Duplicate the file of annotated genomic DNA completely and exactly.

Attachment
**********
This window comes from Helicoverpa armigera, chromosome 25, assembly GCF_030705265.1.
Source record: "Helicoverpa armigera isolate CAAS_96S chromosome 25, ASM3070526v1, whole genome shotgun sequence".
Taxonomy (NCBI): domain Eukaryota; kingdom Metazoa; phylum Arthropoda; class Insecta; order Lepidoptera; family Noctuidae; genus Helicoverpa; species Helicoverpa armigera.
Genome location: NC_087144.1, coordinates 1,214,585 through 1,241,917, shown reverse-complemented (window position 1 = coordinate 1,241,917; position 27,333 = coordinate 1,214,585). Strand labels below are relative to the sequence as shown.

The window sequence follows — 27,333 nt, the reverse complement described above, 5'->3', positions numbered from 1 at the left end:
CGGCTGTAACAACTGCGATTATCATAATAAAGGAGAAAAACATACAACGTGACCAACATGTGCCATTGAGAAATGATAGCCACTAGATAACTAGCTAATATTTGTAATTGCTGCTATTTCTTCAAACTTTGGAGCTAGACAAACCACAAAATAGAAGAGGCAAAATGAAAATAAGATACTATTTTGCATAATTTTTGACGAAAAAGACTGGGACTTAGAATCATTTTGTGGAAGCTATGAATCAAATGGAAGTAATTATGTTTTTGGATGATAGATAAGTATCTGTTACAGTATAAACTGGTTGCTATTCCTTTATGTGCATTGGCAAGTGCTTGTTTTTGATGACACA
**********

This window comes from Helicoverpa armigera, chromosome 25, assembly GCF_030705265.1.
Source record: "Helicoverpa armigera isolate CAAS_96S chromosome 25, ASM3070526v1, whole genome shotgun sequence".
Taxonomy (NCBI): domain Eukaryota; kingdom Metazoa; phylum Arthropoda; class Insecta; order Lepidoptera; family Noctuidae; genus Helicoverpa; species Helicoverpa armigera.
Genome location: NC_087144.1, coordinates 1,214,585 through 1,241,917, shown reverse-complemented (window position 1 = coordinate 1,241,917; position 27,333 = coordinate 1,214,585). Strand labels below are relative to the sequence as shown.

The window sequence follows — 27,333 nt, the reverse complement described above, 5'->3', positions numbered from 1 at the left end:
CGGCTGTAACAACTGCGATTATCATAATAAAGGAGAAAAACATACAACGTGACCAACATGTGCCATTGAGAAATGATAGCCACTAGATAACTAGCTAATATTTGTAATTGCTGCTATTTCTTCAAACTTTGGAGCTAGACAAACCACAAAATAGAAGAGGCAAAATGAAAATAAGATACTATTTTGCATAATTTTTGACGAAAAAGACTGGGACTTAGAATCATTTTGTGGAAGCTATGAATCAAATGGAAGTAATTATGTTTTTGGATGATAGATAAGTATCTGTTACAGTATAAACTGGTTGCTATTCCTTTATGTGCATTGGCAAGTGCTTGTTTTTGATGACACA